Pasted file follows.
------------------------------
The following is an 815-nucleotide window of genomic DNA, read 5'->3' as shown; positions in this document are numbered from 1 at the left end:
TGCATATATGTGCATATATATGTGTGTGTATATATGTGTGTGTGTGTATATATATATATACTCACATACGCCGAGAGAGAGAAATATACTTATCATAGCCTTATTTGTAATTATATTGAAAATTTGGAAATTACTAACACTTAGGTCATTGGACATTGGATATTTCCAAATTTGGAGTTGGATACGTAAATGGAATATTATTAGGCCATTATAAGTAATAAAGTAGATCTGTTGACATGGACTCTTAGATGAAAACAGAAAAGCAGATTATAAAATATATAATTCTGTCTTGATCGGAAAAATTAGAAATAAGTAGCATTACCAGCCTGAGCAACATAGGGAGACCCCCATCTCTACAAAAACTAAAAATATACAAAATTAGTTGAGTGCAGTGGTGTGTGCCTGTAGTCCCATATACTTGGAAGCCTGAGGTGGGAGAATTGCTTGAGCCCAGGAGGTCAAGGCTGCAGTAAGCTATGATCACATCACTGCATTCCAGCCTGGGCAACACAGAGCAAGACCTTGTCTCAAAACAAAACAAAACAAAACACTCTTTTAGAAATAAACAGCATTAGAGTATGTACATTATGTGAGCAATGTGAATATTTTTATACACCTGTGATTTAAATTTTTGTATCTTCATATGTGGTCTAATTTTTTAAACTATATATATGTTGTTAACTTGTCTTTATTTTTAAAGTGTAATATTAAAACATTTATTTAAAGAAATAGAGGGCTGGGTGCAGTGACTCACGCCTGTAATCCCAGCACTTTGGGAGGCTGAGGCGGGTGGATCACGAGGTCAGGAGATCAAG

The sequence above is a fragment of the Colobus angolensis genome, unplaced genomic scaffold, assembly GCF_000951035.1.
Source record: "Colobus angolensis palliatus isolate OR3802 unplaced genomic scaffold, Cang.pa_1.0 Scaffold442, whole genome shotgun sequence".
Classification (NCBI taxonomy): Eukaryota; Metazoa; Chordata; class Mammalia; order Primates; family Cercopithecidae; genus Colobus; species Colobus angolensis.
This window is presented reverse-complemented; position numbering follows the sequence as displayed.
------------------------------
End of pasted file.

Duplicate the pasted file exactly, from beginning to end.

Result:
The following is an 815-nucleotide window of genomic DNA, read 5'->3' as shown; positions in this document are numbered from 1 at the left end:
TGCATATATGTGCATATATATGTGTGTGTATATATGTGTGTGTGTGTATATATATATATACTCACATACGCCGAGAGAGAGAAATATACTTATCATAGCCTTATTTGTAATTATATTGAAAATTTGGAAATTACTAACACTTAGGTCATTGGACATTGGATATTTCCAAATTTGGAGTTGGATACGTAAATGGAATATTATTAGGCCATTATAAGTAATAAAGTAGATCTGTTGACATGGACTCTTAGATGAAAACAGAAAAGCAGATTATAAAATATATAATTCTGTCTTGATCGGAAAAATTAGAAATAAGTAGCATTACCAGCCTGAGCAACATAGGGAGACCCCCATCTCTACAAAAACTAAAAATATACAAAATTAGTTGAGTGCAGTGGTGTGTGCCTGTAGTCCCATATACTTGGAAGCCTGAGGTGGGAGAATTGCTTGAGCCCAGGAGGTCAAGGCTGCAGTAAGCTATGATCACATCACTGCATTCCAGCCTGGGCAACACAGAGCAAGACCTTGTCTCAAAACAAAACAAAACAAAACACTCTTTTAGAAATAAACAGCATTAGAGTATGTACATTATGTGAGCAATGTGAATATTTTTATACACCTGTGATTTAAATTTTTGTATCTTCATATGTGGTCTAATTTTTTAAACTATATATATGTTGTTAACTTGTCTTTATTTTTAAAGTGTAATATTAAAACATTTATTTAAAGAAATAGAGGGCTGGGTGCAGTGACTCACGCCTGTAATCCCAGCACTTTGGGAGGCTGAGGCGGGTGGATCACGAGGTCAGGAGATCAAG

The sequence above is a fragment of the Colobus angolensis genome, unplaced genomic scaffold, assembly GCF_000951035.1.
Source record: "Colobus angolensis palliatus isolate OR3802 unplaced genomic scaffold, Cang.pa_1.0 Scaffold442, whole genome shotgun sequence".
Classification (NCBI taxonomy): Eukaryota; Metazoa; Chordata; class Mammalia; order Primates; family Cercopithecidae; genus Colobus; species Colobus angolensis.
This window is presented reverse-complemented; position numbering follows the sequence as displayed.